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Does elevated parasite richness in the environment affect daily path length of animals or is it the converse? An answer bringing some new elements of discussion

ORCID_LOGO based on reviews by 2 anonymous reviewers
A recommendation of:

A reply to “Ranging Behavior Drives Parasite Richness: A More Parsimonious Hypothesis”


Submission: posted 22 May 2018
Recommendation: posted 07 June 2018, validated 10 June 2018
Cite this recommendation as:
Sueur, C. (2018) Does elevated parasite richness in the environment affect daily path length of animals or is it the converse? An answer bringing some new elements of discussion. Peer Community in Ecology, 100001. 10.24072/pci.ecology.100001


In 2015, Brockmeyer et al. [1] suggested that mandrills (Mandrillus sphinx) may accept additional ranging costs to avoid heavily parasitized areas. Following this paper, Bicca-Marques and Calegaro-Marques [2] questioned this interpretation and presented other hypotheses. To summarize, whilst Brockmeyer et al. [1] proposed that elevated daily path length may be a consequence of elevated parasite richness, Bicca-Marques and Calegaro-Marques [2] viewed it as a cause. In this current paper, Charpentier and Kappeler [3] respond to some of the criticisms by Bicca-Marques and Calegaro-Marques and discuss the putative parsimony of the two competing scenarios. The manuscript is interesting and focuses on an important question concerning the discussion about the social organization and home range use in wild mandrills. This answer helps to move this debate forward and should stimulate more empirical studies of the role of environmentally-transmitted parasites in shaping ranging and movement patterns of wild vertebrates. Given the elements this paper brings to the topics, it should have been published in American Journal of Primatology, the journal that published the two previous articles.


[1] Brockmeyer, T., Kappeler, P. M., Willaume, E., Benoit, L., Mboumba, S., & Charpentier, M. J. E. (2015). Social organization and space use of a wild mandrill (Mandrillus sphinx) group. American Journal of Primatology, 77(10), 1036–1048. doi: 10.1002/ajp.22439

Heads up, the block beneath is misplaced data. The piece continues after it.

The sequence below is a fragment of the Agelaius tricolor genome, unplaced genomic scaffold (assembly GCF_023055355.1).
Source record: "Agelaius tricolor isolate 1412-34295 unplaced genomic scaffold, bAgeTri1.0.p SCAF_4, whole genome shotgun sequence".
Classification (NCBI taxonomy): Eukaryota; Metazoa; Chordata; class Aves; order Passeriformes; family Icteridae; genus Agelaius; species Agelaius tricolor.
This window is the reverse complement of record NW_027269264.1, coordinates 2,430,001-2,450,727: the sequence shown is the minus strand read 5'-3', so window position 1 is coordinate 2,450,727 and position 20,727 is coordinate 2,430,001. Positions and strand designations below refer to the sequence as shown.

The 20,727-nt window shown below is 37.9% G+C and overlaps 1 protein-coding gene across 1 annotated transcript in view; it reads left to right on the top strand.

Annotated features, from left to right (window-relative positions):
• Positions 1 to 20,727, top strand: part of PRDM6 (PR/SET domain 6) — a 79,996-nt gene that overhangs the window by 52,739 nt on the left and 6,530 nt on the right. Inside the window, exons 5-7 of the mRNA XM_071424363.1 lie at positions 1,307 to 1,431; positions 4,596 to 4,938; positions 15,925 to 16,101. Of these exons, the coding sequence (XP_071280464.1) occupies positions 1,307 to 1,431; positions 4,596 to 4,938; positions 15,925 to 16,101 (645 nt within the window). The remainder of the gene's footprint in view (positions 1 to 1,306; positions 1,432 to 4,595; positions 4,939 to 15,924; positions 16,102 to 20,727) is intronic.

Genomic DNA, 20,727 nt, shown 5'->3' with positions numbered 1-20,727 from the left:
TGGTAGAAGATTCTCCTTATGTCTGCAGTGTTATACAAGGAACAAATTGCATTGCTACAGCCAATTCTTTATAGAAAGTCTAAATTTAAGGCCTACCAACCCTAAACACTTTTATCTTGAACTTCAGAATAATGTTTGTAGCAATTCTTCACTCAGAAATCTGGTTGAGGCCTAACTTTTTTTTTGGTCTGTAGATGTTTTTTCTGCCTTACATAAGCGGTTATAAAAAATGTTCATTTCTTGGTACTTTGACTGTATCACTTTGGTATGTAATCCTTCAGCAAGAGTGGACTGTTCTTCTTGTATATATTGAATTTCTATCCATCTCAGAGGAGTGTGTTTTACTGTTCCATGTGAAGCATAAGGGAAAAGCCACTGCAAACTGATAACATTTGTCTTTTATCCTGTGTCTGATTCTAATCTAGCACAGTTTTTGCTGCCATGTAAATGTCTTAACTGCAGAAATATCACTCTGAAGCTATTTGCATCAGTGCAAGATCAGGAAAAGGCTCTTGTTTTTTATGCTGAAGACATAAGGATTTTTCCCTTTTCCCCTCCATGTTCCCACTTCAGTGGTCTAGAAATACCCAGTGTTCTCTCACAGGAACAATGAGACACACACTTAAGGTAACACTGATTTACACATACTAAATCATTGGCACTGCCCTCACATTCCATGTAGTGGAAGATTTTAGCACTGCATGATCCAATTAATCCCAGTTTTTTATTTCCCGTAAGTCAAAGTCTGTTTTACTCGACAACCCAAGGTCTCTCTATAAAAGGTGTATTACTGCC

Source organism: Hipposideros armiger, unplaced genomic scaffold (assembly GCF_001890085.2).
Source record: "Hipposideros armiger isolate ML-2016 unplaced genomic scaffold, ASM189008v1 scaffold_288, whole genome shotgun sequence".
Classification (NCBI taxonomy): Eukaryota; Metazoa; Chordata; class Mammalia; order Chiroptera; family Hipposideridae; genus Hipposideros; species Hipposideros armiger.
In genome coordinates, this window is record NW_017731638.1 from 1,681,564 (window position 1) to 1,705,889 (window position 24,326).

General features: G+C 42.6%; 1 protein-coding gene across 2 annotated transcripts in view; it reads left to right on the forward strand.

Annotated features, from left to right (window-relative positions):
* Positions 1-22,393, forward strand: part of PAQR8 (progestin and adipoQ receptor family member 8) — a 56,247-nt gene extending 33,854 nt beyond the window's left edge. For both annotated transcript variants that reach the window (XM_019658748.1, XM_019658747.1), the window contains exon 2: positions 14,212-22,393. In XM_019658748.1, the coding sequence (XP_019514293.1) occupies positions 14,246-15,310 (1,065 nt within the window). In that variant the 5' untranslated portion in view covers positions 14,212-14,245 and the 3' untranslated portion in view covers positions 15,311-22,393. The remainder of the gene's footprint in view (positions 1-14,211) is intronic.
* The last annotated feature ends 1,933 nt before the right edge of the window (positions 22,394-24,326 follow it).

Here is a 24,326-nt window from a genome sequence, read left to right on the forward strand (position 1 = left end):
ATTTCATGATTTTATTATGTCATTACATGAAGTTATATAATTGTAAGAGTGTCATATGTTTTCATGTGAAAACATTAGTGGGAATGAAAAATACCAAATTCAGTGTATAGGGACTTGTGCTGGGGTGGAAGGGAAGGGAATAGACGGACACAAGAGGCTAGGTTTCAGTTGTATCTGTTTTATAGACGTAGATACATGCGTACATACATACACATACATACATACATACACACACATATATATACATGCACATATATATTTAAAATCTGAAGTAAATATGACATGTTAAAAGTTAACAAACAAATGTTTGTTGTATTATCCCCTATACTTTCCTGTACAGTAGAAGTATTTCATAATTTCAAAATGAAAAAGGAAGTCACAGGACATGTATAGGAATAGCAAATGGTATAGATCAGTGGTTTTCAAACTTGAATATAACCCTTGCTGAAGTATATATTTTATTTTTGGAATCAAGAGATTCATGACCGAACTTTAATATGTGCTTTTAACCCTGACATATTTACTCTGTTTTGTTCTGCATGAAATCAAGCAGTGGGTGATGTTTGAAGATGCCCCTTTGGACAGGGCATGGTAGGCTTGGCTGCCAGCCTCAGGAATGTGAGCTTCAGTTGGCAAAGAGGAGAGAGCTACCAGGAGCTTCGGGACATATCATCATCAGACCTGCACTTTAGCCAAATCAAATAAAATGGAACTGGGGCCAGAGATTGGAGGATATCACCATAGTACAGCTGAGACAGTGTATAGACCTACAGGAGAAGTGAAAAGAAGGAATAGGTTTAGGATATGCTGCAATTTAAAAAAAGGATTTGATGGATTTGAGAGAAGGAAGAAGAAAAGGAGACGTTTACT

[2] Bicca-Marques, J. C., & Calegaro-Marques, C. (2016). Ranging behavior drives parasite richness: A more parsimonious hypothesis. American Journal of Primatology, 78(9), 923–927. doi: 10.1002/ajp.22561
[3] Charpentier, M. J., & Kappeler, P. M. (2018). A reply to “Ranging Behavior Drives Parasite Richness: A More Parsimonious Hypothesis.” ArXiv:1805.08151v2 [q-Bio]. Retrieved from

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Conflict of interest:
The recommender in charge of the evaluation of the article and the reviewers declared that they have no conflict of interest (as defined in the code of conduct of PCI) with the authors or with the content of the article. The authors declared that they comply with the PCI rule of having no financial conflicts of interest in relation to the content of the article.


Evaluation round #1

DOI or URL of the preprint:

Version of the preprint: 1

Author's Reply, 07 Jun 2018

Decision by ORCID_LOGO, posted 05 Jun 2018

Dear Authors, The two reviewers and I agreed that your paper is interesting an merits to be published. However, the reviewers raised the points that your answer became at some places quite emotional and aggressive. Could you please revise your paper according to the reviewers comments and I would be pleased to recommend this preprint in PCI Ecology. I stay at your disposal for any question. Best,

Reviewed by anonymous reviewer 1, 30 May 2018

Globally, I found the manuscript interesting and I think it focuses on an important question concerning the discussion about the social organization and home range use in wild mandrills. Moreover, this manuscript is well written and the readers are well guided throughout the discussion.